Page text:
When Jesus walked this earth there was no New Testament.
The Bible of Jesus was the “Old Testament.” But, from the start, obedience to Jesus’ spoken words was the wise thing that His followers did (Matt. 7:24-27). Jesus’ words and actions continued to be authoritative for the church in the years that followed (1 Thess. 4:15, Acts 20:35, 1 Cor. 11:23-26). Then, through the inspiration of the Holy Spirit, the apostles were guided to rightly interpret the words of Jesus and the significance of His actions (John 15:26–27; 16:13-15). And before the first generation of Christians had passed off the scene, the writings of the apostles were considered fully equal to those of the Old Testament prophets and could be called “Scripture” (2 Pet. 3:2, 16).
By the time Paul arrived in Thessalonica, the early church considered the sayings of Jesus and the teachings of the apostles as supremely authoritative. “Tradition,” in New Testament times, was not necessarily a dirty word; it could refer to the church’s memory of the sayings and actions of Jesus and include the oral teachings and writings of the apostles. Tradition was to them much the same as the Scriptures are to us. It could be commanded and was to be obeyed.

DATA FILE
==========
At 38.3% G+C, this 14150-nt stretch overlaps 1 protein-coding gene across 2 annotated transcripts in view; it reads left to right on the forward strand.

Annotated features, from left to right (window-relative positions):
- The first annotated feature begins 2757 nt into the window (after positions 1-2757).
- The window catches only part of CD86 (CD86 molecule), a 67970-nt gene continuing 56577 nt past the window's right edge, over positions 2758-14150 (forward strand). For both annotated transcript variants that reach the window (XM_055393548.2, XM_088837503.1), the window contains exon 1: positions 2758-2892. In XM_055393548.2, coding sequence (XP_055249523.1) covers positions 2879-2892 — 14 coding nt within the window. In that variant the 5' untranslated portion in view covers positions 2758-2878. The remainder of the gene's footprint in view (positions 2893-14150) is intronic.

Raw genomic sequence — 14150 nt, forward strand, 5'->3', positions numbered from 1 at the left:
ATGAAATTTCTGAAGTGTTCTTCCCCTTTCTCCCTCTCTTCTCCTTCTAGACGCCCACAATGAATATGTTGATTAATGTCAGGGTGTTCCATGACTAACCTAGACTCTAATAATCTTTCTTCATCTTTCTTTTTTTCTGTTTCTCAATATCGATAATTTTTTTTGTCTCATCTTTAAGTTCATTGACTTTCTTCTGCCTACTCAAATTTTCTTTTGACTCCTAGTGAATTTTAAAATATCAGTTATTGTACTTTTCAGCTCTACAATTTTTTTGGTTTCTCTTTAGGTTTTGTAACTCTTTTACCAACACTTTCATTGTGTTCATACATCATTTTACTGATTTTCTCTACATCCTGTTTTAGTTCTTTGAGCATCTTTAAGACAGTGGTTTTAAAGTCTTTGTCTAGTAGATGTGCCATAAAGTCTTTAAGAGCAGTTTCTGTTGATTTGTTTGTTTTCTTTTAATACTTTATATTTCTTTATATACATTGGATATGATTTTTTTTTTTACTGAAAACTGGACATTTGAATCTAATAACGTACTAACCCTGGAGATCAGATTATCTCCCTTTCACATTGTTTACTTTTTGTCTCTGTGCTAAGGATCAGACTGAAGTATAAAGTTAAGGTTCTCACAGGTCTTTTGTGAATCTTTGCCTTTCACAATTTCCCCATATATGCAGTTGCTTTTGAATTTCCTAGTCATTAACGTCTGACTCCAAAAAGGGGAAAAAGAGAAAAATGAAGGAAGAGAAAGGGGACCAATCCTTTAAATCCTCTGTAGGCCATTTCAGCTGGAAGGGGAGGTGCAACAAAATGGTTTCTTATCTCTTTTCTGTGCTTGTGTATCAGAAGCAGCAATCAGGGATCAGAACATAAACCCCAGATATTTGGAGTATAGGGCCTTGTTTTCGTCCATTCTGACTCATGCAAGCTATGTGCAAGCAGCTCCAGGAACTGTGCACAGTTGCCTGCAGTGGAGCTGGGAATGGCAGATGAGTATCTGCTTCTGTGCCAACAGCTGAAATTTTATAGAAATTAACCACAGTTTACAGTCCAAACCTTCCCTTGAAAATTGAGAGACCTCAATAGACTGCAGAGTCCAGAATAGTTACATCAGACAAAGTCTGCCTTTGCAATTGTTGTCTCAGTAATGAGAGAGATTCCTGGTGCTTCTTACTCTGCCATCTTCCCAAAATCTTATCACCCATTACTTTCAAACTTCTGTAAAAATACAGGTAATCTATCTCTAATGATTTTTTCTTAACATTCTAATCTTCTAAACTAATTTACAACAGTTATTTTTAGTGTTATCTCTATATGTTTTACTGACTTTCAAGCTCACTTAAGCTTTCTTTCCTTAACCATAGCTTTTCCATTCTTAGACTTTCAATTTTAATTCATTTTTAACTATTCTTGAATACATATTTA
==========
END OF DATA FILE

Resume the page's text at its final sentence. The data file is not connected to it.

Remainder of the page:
For the Thessalonians, tradition meant more than just the letters of Paul. It included all that Paul had said to them while he was in Thessalonica, and included also his actions, which they were to imitate. The fact that Paul worked hard to support himself in Thessalonica did not merely show that he cared for them (1 Thess. 2:9); it was a “tradition” that he expected them to apply to their own lives.
Paul was not idle while he was among them; he did not eat other people’s food without payment. He labored “night and day” so as not to be a burden to anyone. And anyone in Thessalonica who lived differently was “out of order.” So, Paul’s definition of disorderly people was not limited to those who were disruptive in the church or community; he broadened it here to include anyone who did not follow the teachings or practices of the apostles.
These texts reveal how important Paul’s actions were for the Thessalonians. Though he had truth directly from the Lord (Gal. 1:1), He bore witness as much by His life and actions as by His words. How well do our lives reflect the truths that we have been given?